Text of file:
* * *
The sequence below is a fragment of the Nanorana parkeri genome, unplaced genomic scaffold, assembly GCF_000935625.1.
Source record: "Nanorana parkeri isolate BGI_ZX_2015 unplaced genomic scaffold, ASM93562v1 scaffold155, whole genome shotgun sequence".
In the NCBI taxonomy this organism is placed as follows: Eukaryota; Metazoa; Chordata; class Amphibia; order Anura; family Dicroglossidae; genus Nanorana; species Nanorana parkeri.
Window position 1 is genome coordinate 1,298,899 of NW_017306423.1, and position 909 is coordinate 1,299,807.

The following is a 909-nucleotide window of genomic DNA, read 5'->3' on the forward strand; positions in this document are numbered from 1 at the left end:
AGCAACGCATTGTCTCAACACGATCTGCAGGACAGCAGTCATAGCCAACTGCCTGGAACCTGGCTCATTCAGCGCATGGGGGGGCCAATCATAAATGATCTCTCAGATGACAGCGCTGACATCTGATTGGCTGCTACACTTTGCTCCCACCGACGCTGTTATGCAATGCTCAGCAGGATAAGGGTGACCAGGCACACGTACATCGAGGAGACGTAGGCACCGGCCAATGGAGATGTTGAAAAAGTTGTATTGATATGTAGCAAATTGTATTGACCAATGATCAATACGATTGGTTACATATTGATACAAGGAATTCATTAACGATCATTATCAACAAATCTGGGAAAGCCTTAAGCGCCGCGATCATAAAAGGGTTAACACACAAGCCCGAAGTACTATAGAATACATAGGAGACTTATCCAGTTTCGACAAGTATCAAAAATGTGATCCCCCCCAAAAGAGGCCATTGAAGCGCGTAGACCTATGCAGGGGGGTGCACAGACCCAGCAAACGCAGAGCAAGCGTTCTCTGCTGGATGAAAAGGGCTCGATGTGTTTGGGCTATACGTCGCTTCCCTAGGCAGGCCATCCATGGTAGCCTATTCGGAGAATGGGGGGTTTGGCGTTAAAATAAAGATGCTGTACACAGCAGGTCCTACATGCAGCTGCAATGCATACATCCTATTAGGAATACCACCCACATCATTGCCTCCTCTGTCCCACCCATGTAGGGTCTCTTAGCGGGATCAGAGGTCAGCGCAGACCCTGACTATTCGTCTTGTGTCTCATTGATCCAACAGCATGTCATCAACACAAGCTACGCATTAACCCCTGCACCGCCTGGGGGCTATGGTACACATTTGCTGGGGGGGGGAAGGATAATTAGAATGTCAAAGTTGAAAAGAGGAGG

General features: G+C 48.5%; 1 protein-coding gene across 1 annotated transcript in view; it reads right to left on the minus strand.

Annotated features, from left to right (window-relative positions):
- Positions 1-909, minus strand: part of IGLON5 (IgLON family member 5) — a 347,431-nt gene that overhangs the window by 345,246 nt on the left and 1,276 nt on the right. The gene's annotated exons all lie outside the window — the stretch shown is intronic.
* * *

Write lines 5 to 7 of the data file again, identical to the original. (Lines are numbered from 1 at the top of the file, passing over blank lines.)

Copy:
The following is a 909-nucleotide window of genomic DNA, read 5'->3' on the forward strand; positions in this document are numbered from 1 at the left end:
AGCAACGCATTGTCTCAACACGATCTGCAGGACAGCAGTCATAGCCAACTGCCTGGAACCTGGCTCATTCAGCGCATGGGGGGGCCAATCATAAATGATCTCTCAGATGACAGCGCTGACATCTGATTGGCTGCTACACTTTGCTCCCACCGACGCTGTTATGCAATGCTCAGCAGGATAAGGGTGACCAGGCACACGTACATCGAGGAGACGTAGGCACCGGCCAATGGAGATGTTGAAAAAGTTGTATTGATATGTAGCAAATTGTATTGACCAATGATCAATACGATTGGTTACATATTGATACAAGGAATTCATTAACGATCATTATCAACAAATCTGGGAAAGCCTTAAGCGCCGCGATCATAAAAGGGTTAACACACAAGCCCGAAGTACTATAGAATACATAGGAGACTTATCCAGTTTCGACAAGTATCAAAAATGTGATCCCCCCCAAAAGAGGCCATTGAAGCGCGTAGACCTATGCAGGGGGGTGCACAGACCCAGCAAACGCAGAGCAAGCGTTCTCTGCTGGATGAAAAGGGCTCGATGTGTTTGGGCTATACGTCGCTTCCCTAGGCAGGCCATCCATGGTAGCCTATTCGGAGAATGGGGGGTTTGGCGTTAAAATAAAGATGCTGTACACAGCAGGTCCTACATGCAGCTGCAATGCATACATCCTATTAGGAATACCACCCACATCATTGCCTCCTCTGTCCCACCCATGTAGGGTCTCTTAGCGGGATCAGAGGTCAGCGCAGACCCTGACTATTCGTCTTGTGTCTCATTGATCCAACAGCATGTCATCAACACAAGCTACGCATTAACCCCTGCACCGCCTGGGGGCTATGGTACACATTTGCTGGGGGGGGGAAGGATAATTAGAATGTCAAAGTTGAAAAGAGGAGG

General features: G+C 48.5%; 1 protein-coding gene across 1 annotated transcript in view; it reads right to left on the minus strand.